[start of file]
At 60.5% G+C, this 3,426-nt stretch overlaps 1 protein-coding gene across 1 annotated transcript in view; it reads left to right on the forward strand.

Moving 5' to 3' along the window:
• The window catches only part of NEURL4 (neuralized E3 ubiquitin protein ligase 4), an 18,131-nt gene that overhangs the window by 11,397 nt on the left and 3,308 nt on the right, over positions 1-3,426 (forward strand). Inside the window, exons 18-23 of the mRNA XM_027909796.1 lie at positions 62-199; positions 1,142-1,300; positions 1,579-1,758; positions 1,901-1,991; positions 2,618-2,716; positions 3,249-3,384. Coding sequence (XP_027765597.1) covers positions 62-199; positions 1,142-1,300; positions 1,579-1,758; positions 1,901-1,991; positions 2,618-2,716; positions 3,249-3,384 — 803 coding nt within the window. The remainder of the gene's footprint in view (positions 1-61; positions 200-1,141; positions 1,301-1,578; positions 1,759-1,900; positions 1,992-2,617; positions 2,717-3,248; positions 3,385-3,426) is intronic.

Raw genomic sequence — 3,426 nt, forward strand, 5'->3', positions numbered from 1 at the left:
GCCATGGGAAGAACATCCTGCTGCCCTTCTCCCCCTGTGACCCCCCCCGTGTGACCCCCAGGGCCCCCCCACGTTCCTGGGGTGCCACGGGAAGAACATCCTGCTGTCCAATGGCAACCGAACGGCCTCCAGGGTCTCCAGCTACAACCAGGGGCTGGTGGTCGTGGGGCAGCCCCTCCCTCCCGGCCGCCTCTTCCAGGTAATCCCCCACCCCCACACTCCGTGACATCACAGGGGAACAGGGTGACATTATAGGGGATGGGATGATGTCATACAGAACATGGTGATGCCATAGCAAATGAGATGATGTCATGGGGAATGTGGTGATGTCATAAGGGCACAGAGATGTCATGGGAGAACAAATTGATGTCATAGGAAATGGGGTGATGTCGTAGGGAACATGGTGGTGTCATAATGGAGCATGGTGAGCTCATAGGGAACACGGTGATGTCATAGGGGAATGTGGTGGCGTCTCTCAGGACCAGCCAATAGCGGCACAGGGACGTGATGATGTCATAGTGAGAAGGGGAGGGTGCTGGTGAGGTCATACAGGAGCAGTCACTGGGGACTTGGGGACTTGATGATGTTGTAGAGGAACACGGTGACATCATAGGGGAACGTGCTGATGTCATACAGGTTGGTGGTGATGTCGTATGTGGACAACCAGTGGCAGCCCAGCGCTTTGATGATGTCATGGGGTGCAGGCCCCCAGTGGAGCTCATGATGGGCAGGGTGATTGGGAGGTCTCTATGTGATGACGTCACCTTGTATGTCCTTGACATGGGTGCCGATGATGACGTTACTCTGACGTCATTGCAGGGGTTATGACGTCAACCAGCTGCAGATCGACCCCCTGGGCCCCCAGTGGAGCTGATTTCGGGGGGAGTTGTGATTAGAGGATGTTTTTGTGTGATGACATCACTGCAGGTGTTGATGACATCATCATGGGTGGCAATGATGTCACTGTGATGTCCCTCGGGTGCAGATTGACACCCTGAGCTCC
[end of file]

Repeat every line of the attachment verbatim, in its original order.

At 60.5% G+C, this 3,426-nt stretch overlaps 1 protein-coding gene across 1 annotated transcript in view; it reads left to right on the forward strand.

Moving 5' to 3' along the window:
• The window catches only part of NEURL4 (neuralized E3 ubiquitin protein ligase 4), an 18,131-nt gene that overhangs the window by 11,397 nt on the left and 3,308 nt on the right, over positions 1-3,426 (forward strand). Inside the window, exons 18-23 of the mRNA XM_027909796.1 lie at positions 62-199; positions 1,142-1,300; positions 1,579-1,758; positions 1,901-1,991; positions 2,618-2,716; positions 3,249-3,384. Coding sequence (XP_027765597.1) covers positions 62-199; positions 1,142-1,300; positions 1,579-1,758; positions 1,901-1,991; positions 2,618-2,716; positions 3,249-3,384 — 803 coding nt within the window. The remainder of the gene's footprint in view (positions 1-61; positions 200-1,141; positions 1,301-1,578; positions 1,759-1,900; positions 1,992-2,617; positions 2,717-3,248; positions 3,385-3,426) is intronic.

Raw genomic sequence — 3,426 nt, forward strand, 5'->3', positions numbered from 1 at the left:
GCCATGGGAAGAACATCCTGCTGCCCTTCTCCCCCTGTGACCCCCCCCGTGTGACCCCCAGGGCCCCCCCACGTTCCTGGGGTGCCACGGGAAGAACATCCTGCTGTCCAATGGCAACCGAACGGCCTCCAGGGTCTCCAGCTACAACCAGGGGCTGGTGGTCGTGGGGCAGCCCCTCCCTCCCGGCCGCCTCTTCCAGGTAATCCCCCACCCCCACACTCCGTGACATCACAGGGGAACAGGGTGACATTATAGGGGATGGGATGATGTCATACAGAACATGGTGATGCCATAGCAAATGAGATGATGTCATGGGGAATGTGGTGATGTCATAAGGGCACAGAGATGTCATGGGAGAACAAATTGATGTCATAGGAAATGGGGTGATGTCGTAGGGAACATGGTGGTGTCATAATGGAGCATGGTGAGCTCATAGGGAACACGGTGATGTCATAGGGGAATGTGGTGGCGTCTCTCAGGACCAGCCAATAGCGGCACAGGGACGTGATGATGTCATAGTGAGAAGGGGAGGGTGCTGGTGAGGTCATACAGGAGCAGTCACTGGGGACTTGGGGACTTGATGATGTTGTAGAGGAACACGGTGACATCATAGGGGAACGTGCTGATGTCATACAGGTTGGTGGTGATGTCGTATGTGGACAACCAGTGGCAGCCCAGCGCTTTGATGATGTCATGGGGTGCAGGCCCCCAGTGGAGCTCATGATGGGCAGGGTGATTGGGAGGTCTCTATGTGATGACGTCACCTTGTATGTCCTTGACATGGGTGCCGATGATGACGTTACTCTGACGTCATTGCAGGGGTTATGACGTCAACCAGCTGCAGATCGACCCCCTGGGCCCCCAGTGGAGCTGATTTCGGGGGGAGTTGTGATTAGAGGATGTTTTTGTGTGATGACATCACTGCAGGTGTTGATGACATCATCATGGGTGGCAATGATGTCACTGTGATGTCCCTCGGGTGCAGATTGACACCCTGAGCTCC